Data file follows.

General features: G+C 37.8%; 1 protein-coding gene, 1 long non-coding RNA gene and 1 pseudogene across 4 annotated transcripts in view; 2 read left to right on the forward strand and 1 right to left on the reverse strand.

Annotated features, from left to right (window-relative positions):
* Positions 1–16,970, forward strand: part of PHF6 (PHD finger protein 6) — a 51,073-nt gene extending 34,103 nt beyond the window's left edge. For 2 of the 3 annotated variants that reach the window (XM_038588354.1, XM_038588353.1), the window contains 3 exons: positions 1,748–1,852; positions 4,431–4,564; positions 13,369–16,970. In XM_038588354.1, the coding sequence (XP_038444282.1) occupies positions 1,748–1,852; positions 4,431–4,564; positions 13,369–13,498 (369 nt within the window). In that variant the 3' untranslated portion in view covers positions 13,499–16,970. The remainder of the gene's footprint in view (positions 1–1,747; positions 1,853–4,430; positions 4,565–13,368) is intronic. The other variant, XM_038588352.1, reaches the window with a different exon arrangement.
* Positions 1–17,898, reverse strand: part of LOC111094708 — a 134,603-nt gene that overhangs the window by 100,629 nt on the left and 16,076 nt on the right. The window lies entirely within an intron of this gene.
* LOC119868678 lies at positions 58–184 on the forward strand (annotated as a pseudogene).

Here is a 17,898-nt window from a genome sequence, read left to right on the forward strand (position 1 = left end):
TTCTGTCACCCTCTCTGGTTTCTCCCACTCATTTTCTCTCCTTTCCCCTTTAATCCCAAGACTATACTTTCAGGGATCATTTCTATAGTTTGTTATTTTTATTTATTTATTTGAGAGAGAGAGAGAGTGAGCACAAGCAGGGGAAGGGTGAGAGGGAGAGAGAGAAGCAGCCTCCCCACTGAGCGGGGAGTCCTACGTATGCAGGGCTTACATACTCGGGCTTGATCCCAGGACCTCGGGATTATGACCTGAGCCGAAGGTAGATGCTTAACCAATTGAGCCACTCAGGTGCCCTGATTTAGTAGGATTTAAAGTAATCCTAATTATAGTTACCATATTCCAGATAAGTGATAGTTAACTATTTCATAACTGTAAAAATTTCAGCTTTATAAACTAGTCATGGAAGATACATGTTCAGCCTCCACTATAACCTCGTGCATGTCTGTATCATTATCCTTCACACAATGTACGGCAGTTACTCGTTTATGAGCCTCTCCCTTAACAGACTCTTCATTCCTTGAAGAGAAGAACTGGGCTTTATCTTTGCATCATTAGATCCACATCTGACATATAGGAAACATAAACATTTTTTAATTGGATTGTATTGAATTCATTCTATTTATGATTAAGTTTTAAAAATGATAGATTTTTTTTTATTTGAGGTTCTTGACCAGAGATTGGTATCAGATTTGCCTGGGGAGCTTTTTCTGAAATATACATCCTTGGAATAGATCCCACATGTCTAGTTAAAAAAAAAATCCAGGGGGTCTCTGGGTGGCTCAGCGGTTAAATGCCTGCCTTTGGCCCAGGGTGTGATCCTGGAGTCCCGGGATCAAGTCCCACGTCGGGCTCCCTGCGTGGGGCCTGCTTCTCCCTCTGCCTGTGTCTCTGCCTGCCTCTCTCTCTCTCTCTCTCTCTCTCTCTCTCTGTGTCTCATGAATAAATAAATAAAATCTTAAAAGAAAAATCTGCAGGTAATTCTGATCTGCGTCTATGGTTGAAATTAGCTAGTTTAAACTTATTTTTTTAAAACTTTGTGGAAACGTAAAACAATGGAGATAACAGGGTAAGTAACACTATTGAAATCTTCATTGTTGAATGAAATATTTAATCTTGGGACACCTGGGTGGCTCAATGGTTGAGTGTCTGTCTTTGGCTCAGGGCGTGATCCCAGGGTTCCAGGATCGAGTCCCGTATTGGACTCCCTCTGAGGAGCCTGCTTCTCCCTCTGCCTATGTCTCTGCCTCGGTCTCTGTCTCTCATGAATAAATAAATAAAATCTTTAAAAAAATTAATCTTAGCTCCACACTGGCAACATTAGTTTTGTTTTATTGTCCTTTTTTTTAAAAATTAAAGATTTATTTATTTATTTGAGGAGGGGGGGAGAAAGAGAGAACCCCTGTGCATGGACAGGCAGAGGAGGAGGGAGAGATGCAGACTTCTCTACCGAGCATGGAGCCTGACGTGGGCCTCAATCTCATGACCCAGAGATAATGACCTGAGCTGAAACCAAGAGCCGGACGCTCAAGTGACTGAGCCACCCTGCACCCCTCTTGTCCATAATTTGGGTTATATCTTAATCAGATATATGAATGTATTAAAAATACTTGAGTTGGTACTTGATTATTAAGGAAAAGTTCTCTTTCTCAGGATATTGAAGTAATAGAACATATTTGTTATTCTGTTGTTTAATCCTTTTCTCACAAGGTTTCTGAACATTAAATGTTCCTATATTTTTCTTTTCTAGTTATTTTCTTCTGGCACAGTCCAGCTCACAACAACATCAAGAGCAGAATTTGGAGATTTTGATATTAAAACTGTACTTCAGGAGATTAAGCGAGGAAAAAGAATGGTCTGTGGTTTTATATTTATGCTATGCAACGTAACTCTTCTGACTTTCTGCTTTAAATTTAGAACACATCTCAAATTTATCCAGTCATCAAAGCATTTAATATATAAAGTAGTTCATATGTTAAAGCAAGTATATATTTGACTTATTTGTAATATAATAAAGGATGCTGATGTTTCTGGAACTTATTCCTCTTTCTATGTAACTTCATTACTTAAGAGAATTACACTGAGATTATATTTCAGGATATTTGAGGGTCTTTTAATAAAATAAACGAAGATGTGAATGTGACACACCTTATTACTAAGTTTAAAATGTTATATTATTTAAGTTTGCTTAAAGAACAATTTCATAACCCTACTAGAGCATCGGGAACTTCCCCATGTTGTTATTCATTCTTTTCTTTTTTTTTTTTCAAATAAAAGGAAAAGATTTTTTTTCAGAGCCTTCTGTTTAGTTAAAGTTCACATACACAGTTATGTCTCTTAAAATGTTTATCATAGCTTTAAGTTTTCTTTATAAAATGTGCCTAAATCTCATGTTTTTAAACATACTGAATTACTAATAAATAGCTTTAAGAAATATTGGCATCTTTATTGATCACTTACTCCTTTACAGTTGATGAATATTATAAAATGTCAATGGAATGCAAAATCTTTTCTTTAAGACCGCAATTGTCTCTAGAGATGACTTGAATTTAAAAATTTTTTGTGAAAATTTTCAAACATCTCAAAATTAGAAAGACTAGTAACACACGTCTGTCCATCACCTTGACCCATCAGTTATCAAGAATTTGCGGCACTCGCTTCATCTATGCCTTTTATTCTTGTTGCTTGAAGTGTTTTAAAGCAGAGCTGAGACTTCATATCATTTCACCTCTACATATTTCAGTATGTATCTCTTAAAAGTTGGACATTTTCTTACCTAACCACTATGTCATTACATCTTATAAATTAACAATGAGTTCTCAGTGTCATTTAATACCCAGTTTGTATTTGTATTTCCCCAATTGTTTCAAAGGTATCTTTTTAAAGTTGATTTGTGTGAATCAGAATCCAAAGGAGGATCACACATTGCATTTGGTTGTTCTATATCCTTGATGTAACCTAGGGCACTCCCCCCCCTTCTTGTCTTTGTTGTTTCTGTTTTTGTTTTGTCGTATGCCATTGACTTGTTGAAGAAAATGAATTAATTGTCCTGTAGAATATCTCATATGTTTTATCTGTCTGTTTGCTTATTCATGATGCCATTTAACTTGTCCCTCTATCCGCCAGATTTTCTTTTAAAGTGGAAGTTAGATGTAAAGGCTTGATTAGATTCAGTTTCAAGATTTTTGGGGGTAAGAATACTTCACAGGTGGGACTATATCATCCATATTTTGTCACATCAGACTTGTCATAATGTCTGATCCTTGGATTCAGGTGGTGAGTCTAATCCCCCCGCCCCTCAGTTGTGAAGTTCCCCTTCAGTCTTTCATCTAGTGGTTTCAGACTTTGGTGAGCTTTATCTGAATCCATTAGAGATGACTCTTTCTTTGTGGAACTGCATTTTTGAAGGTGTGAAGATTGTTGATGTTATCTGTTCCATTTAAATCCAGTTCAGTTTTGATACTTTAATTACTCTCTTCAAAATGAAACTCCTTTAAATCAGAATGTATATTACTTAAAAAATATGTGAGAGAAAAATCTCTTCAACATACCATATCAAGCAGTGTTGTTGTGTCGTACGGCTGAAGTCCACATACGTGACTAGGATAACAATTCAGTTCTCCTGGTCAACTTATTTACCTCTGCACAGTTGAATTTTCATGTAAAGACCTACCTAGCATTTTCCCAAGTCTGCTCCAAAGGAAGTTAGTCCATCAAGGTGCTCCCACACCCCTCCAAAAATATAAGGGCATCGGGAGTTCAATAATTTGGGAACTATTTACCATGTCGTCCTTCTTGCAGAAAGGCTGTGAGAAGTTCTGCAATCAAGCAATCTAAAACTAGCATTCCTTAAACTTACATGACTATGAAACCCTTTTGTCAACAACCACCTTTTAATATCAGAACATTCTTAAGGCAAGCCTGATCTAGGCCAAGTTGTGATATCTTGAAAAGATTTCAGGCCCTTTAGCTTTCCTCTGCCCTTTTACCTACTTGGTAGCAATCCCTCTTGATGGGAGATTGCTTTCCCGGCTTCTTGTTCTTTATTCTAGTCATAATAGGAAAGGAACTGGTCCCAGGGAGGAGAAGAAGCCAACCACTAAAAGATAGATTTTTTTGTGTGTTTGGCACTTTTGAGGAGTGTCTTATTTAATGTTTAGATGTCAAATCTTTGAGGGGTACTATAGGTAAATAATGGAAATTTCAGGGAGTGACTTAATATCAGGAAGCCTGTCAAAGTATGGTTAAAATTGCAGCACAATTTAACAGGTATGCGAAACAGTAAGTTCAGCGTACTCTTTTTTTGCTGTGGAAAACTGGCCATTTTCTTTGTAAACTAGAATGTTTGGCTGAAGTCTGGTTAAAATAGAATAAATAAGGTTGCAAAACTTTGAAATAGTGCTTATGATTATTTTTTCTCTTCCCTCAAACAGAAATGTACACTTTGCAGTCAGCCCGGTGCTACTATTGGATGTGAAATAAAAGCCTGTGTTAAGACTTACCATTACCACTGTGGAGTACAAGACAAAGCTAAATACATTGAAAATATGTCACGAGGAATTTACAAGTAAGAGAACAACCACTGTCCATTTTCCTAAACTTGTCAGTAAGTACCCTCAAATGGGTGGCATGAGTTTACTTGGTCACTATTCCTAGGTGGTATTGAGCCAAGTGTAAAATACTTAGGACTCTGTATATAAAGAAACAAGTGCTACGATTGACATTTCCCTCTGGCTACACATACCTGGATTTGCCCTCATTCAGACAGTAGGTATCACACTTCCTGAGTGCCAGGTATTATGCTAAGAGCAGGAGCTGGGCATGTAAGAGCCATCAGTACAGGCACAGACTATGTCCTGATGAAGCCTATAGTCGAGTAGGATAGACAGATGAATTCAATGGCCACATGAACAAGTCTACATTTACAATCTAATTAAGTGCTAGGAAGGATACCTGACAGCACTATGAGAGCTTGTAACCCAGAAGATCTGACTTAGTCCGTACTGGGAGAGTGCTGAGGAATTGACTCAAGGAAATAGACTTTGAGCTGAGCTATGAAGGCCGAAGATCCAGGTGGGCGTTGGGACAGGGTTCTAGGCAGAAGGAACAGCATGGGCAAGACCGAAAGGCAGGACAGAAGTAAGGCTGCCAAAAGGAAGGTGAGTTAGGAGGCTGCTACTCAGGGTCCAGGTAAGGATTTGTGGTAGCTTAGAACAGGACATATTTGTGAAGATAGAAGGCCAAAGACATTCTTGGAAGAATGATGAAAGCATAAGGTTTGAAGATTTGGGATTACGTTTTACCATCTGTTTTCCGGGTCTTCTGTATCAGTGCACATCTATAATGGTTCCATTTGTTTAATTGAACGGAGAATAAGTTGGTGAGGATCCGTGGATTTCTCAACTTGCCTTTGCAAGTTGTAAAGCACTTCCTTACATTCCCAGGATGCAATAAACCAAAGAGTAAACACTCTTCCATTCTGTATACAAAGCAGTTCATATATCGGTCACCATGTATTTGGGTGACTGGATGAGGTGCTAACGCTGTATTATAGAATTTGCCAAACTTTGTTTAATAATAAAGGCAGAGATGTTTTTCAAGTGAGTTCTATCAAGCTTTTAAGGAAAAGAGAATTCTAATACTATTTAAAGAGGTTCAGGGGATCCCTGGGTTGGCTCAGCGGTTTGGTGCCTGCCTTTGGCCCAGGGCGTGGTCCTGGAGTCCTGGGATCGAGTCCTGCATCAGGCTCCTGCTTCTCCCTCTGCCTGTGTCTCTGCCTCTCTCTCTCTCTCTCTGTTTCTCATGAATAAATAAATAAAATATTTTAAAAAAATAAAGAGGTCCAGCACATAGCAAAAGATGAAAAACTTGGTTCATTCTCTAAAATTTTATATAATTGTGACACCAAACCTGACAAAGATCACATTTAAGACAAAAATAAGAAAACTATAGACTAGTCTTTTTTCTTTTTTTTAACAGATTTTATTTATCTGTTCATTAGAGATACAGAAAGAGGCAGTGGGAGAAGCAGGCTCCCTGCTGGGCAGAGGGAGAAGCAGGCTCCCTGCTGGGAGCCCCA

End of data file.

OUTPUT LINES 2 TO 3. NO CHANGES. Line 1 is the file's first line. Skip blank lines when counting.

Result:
Annotated features, from left to right (window-relative positions):
* Positions 1–16,970, forward strand: part of PHF6 (PHD finger protein 6) — a 51,073-nt gene extending 34,103 nt beyond the window's left edge. For 2 of the 3 annotated variants that reach the window (XM_038588354.1, XM_038588353.1), the window contains 3 exons: positions 1,748–1,852; positions 4,431–4,564; positions 13,369–16,970. In XM_038588354.1, the coding sequence (XP_038444282.1) occupies positions 1,748–1,852; positions 4,431–4,564; positions 13,369–13,498 (369 nt within the window). In that variant the 3' untranslated portion in view covers positions 13,499–16,970. The remainder of the gene's footprint in view (positions 1–1,747; positions 1,853–4,430; positions 4,565–13,368) is intronic. The other variant, XM_038588352.1, reaches the window with a different exon arrangement.